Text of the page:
For the second time in a row, France Télévisions will produce images of all 21 stages of the Tour de France in its entirety. Eurosport will offer the race across Europe, with more than 40 other broadcasters involved in showing the race across the world. A thorough list is available at letour.fr.
The TDF will experiment this season with a different concept for the attribution of bonus seconds: there will be bonuses only at stages one to nine -except for the Cholet TTT-. 10-6-4″ will be up for grabs at every finish – plus, a bonus sprint (diverse from the intermediate sprints, only counting for the green jersey; it will be clearly differentiated at the profiles, with a yellow icon), always close to the end of the stage, will offer 3-2-1″ to the top three over the line. There won’t be any bonuses after the first rest day.
We take advantage of this section to offer some additional links, which cover the stage categories and the three rankings depending on those: the green points jersey, the polka dot KOM jersey and the outside time limits (missing in the latter: 25% for the ITT, 30% for the TTT).
Riders aiming at the white jersey of best young rider must have been born after 1st January 1993. Lastly, the team time trial will seen times for all teams registered when the fourth rider from each squad crosses the finish.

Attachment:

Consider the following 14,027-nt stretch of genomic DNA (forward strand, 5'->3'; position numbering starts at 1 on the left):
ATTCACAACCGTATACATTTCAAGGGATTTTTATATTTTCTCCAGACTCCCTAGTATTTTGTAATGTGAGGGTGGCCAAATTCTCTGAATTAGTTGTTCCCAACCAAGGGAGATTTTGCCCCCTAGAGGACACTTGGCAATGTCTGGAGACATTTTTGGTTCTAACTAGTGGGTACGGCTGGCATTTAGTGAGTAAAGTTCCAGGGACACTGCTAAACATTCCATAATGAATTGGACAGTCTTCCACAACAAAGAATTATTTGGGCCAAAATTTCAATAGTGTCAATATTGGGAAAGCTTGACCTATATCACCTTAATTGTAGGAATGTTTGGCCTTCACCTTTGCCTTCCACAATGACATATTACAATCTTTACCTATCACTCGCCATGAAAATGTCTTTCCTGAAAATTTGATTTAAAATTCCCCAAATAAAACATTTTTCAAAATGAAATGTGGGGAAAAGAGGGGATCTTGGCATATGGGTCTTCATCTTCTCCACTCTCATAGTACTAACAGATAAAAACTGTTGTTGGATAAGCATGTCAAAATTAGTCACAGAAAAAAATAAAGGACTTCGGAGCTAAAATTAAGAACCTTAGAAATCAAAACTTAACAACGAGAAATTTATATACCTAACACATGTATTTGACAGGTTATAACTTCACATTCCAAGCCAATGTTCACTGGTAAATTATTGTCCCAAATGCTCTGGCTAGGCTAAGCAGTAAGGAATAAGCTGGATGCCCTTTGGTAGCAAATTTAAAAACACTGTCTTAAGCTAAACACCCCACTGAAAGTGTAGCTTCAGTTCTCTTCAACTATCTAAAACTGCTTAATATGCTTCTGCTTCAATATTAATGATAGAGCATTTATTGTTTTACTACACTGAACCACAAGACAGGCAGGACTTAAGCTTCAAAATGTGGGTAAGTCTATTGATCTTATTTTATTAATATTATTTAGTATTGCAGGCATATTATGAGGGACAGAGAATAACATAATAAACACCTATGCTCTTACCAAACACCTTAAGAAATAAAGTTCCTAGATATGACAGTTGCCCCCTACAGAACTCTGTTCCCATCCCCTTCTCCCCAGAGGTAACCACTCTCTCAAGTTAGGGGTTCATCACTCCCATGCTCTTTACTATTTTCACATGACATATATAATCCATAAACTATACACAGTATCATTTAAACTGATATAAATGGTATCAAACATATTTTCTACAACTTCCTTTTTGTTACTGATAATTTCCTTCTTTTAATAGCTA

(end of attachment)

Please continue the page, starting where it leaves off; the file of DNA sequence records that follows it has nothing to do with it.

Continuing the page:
Our website features a dedicated section on the squad’s Tour de France history. 7 overall wins, 32 stages, 7 GC podiums and 4 team GC victories have been obtained by Eusebio Unzué’s squad, reaching its 36th appearance in the ‘Grande Boucle’ in 2018.
Bringing all of their top riders to the Tour de France. The Movistar Team will line up at the 105th edition of the biggest stagerace in the UCI WorldTour which what could arguably be, rider by rider, the strongest roster which Eusebio Unzué’s squads have brought to the ‘Grande Boucle’. Nairo Quintana, Alejandro Valverde and Mikel Landa will lead an eight-man squad which hopes to offer their fans and their title sponsor Telefónica a victory in Paris, twelve years after their last success to date.
For the third time in thirteen years (2005, 2011), the TDF will depart from Vendée and cover its first six stages near the coast, in the regions of Pays-de-la-Loire and Brittany. Two days surely very nervous, finishing at Fontenay-le-Comte (201km, Saturday 7th; long sections along the coast) and La Roche-sur-Yon (182.5km, Sunday 8th), will open the action in a race whose first real time gaps will be created really early, at a 35.5km team time trial (Monday 9th) in Cholet, which includes some gentle slopes plus the more serious Côte de la Seguinière, nine kilometers from the end.
The stages in Brittany -days four, five and six- won’t be easy because of the wind, the nerves still high in the first week of the race and the numerous little hills along the way. Actually, two of the three will finish uphill: those at Quimper (Wednesday 11th), a real classic’s profile with five rated ascents and lots of climbing in the second half of stage five, and the arrival to Mûr-de-Bretagne (Thursday 12th), already used in 2011 and 2015.